viewed from the lens of universe. We are made from the same dust from which the universe is made up of, the same five elements- earth, water, ether, air and fire. We are not in any manner disconnected from the universe, whereas it lives within us, breathes with us. Science which still views every human from a single vision and perspective, has its roots emerged from the science of Ayurveda. Ayurveda has been serving the humans from past many years and holds the same perception that the creator had while the creation of human existence i.e. based on the five elements, just the degree of each element differs for different human. We all are different, have different skill sets, different identities, different perspectives and in a similar way our body consists of different energies. Ayurveda shows that the path to optimal health is different for different people, which is based on the nature of their body. The science of understanding the nature of our body or the energies consisted by it is known is Tridosha. Tridosha is made up of 5 elements (mahabhutas) air, ether, fire, water and earth. Each body is a composition of these five elements, ruled by any one of the elements. It is not possible for any element to be absent from the composition. When the imbalance happens, it signifies the dominance of any one of the doshas. Every Body Consists of all the Three Doshas Tridosha defines three different energies or principles called Vata, Pitta and Kapha consisted by our body and govern its function on physical and emotional levels. Each individual has a balance of these three Doshas and imbalance of these can lead to several diseases or sufferings such as diarrhea, weak nervous system, weak metabolism, constipation, anxiety, depression etc. Dominance of any of the dosha doesn’t signify the absence of other two doshas but defines the nature (prakriti) of that individual. Prakriti is pre-defined during the evolution of new human life in the womb itself. Tridosha Origin Ayurveda, the science of life and well-being has been dwelling on earth from past 5000 years. It’s practice is rooted in India and from many years people of India and surrounding nations are enjoying enormous benefits of natural science i.e. Ayurveda. Now Ayurveda has been recognized and practiced throughout the different parts of the world due to its mystical results. The basic structure of Ayurvedic treatment relies on the theory called, ‘Tridosha Tatva’. The word Tridosha is derived from the sanskrit word ‘Tri’ which means ‘three’ and ‘Dosha’, meaning ‘pollutant’. These three pollutants play a major role in the well-being and functioning of the human body. To be more precise, our body functions in harmony when these three Doshas are in balance. Types of Doshas Vata, Pitta and Kapha- are the three types of Doshas as described by Ayurveda. Vata Dosha consists of air and space and is known to govern the mind and body. Pitta Dosha consists of Fire and water and governs the metabolic activities within the body. Kapha Dosha consists of water and earth and governs the structural aspects and strength of the body. Vata Dosha: Vata Dosha is made up of air and space elements and possess qualities similar to these elements. Vata Dosha holds characteristics very similar to wind such as light , cool, unstable and dry. People with Vata dosha tend to have quite lean physical appearance due to thin bones, light body and they tend to have dry skin and hair. People with Vata Dosha move and speak quickly. They tend to be talkative, enthusiastic, creative, energetic and flexible. When out of balance, physically they tend to lose weight, become constipated and experience weakness in their immune and nervous system and mentally, suffer from anxiety and overwhelmed, have difficulty focusing and making decisions and tend to have trouble while sleeping. They cannot function under stress very well and the symptoms of imbalance becomes more apparent while suffering from it. Emotionally they are charged by cool emotions such as fear, worry and anxiety. In order to bring balance to Vata, emphasis on opposite characteristics is important such as moisture, stability, nourishment and warmth. Balance of Doshas can be achieved by the medium of diet, yoga, meditation and aromatherapy. All these aspects will be explained in detail further in the article. Pitta Dosha: Pitta Dosha is made up of fire and water elements, fire being the dominating one. Pitta Dosha holds characteristics very similar to fire such as hot, sharp and penetrating. People with Pitta Dosha tend to feel warm, have oily skin, sharp features and penetrating eyes. They have good musculature and moderate weight. People with Pitta are highly focused, competitive, capable, courageous, clear communicators and are generally known as problem solvers. When out of balance they tend to suffer from diarrhea, infections, skin rashes, odorous sweating, fever and weakness in liver, spleen and blood. They possess quite ignorant nature when in stress and tend to be overly intense and sharp with tongue. Emotionally they are charged with heated emotions of anger, resentment and jealousy. In order to bring balance to Pitta, emphasis on opposite characteristics such as coolness, heaviness (nourishing) and dryness is important. Balance of Doshas can be achieved by the medium of diet, yoga, meditation and aromatherapy which will be discussed further. Kapha Dosha: Kapha Dosha is made up of water and earth elements. Kapha Dosha holds characteristics very similar to water such as moist, cool, stable and heavy. People with Kapha Dosha tend to have heavy bone structure, supple skin; low metabolism and large body frame. They are not prone to quick fluctuations due to their stable personality and does not approve of change due to their comfort-prone nature. They are generally conservative and prefer to keep things the way they are. They possess soft and watery nature. When out of balance they tend to gain weight quite easily and suffer from weakness in liver, sinuses, depression and lethargy. Due to their comfort prone nature they can often feel a lack of motivation and feeling of being stuck. They are very good stress handlers and does not have any impact of stressful situations on their physical or mental health. In order to balance kapha Dosha, emphasis on opposite characteristics is important such as dryness, lightness and warmth. How to Balance Doshas using Meditation: Vata dominance: Jaap meditation: When vata dosha is at its dominance the person can feel unstable and suffer from restlessness and anxiety. Jaap meditation or mantra meditation is considered to be most effective when body needs a rhythmic hold or stability in life. Use of mala beads or rudraksh beads can be used while chanting the mantras as vata dominated people will find it difficult to contain the stillness while chanting. Rudraksha beads will work as an anchor to guide you through the mediation and be patient. There is also specific meditation technique such as Ajapa Japa, taught in our classes and teacher training courses. This is an excellent technique to help calm the nerves and reduce vata. Another meditation which may play a significant role is Trataka on flame. This steady gazing technique on flame helps a lot centering the mind and enhance the power of concentration and memory. Kapha Dominance: Hatha Yoga techniques of Asanas and Pranayamas: there are many poses which activates the vitality in the body. techniques like Sun Salutation and Shakti Bandha Series as taught in Bihar School of Yoga can help a lot to work of Kapha dosha. There are vitalising pranayamas and Kriyas which increases fire in the body and also help activate the metabolism such as Bhastrika, Kapalbhati, Agnisara Kriya etc. which may play a key role in reducing and managing kapha. Walking meditation: As kapha dominance shows the signs of heaviness, lethargy and therefore it is very important for such people to have mobility in their lives. In walking meditation as the name suggests you have to be moving during the whole process, you can do this process in a garden, preferably barefoot, in your hallway, in your room while circling around it, any place where you feel more at peace and calm. Start the process by breathing and being conscious about your breath. After that, start moving while reciting a mantra which resonates with your intention. It is a great way for people with kapha dominance to have mobility and progress in life. Pitta dominance: Breath meditation: Pitta dominated people crave more peace and calm in their life as they tend to have more sharp responses, anger, irritation and frustration in them. Breath meditation helps pitta to divert from the sharp nature to a more calm and relaxing state by focusing on breath and using it as the anchor. Pitta tends to be more action prone and it is quite necessary to enjoy the stillness sometimes which is well delivered by the process of meditation. While performing breath meditation find a place which is quiet and doesn’t distracts you. Start with taking deep and slow breath to get into the flow and slowly develop the rhythm. Yoga Nidra: Techniques such as Yoga Nidra can help a lot to people suffering from excessive pitta or Vata predominance. These people need to calm down the energies and relax the digestive systems. Techniques like Yoga Nidra sets the tone to relax the energies and initiates relaxation response in the body. Yoga Nidra can be taught with proper techniques of breath awareness to relax the nerves and using relaxing visualisation methods.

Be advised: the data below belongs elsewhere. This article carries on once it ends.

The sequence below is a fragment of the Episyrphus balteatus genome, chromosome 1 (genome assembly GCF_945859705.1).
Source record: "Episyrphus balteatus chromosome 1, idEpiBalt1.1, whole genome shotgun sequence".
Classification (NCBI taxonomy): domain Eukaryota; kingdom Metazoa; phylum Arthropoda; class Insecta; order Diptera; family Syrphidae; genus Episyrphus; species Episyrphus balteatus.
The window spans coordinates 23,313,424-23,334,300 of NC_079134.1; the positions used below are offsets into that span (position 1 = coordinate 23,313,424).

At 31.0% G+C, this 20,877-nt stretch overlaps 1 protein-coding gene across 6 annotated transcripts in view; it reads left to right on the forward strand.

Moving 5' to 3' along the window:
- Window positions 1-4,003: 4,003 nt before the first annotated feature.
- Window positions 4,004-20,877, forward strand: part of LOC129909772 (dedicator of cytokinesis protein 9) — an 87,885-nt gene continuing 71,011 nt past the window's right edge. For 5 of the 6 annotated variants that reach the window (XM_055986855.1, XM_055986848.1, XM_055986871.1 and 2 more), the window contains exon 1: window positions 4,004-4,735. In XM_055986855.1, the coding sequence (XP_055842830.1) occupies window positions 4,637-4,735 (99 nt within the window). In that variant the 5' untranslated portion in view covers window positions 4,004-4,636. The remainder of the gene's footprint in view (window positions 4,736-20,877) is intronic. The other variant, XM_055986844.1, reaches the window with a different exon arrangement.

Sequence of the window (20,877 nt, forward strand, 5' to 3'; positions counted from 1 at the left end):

Yoga Philosophy: The Four Main Paths of Yoga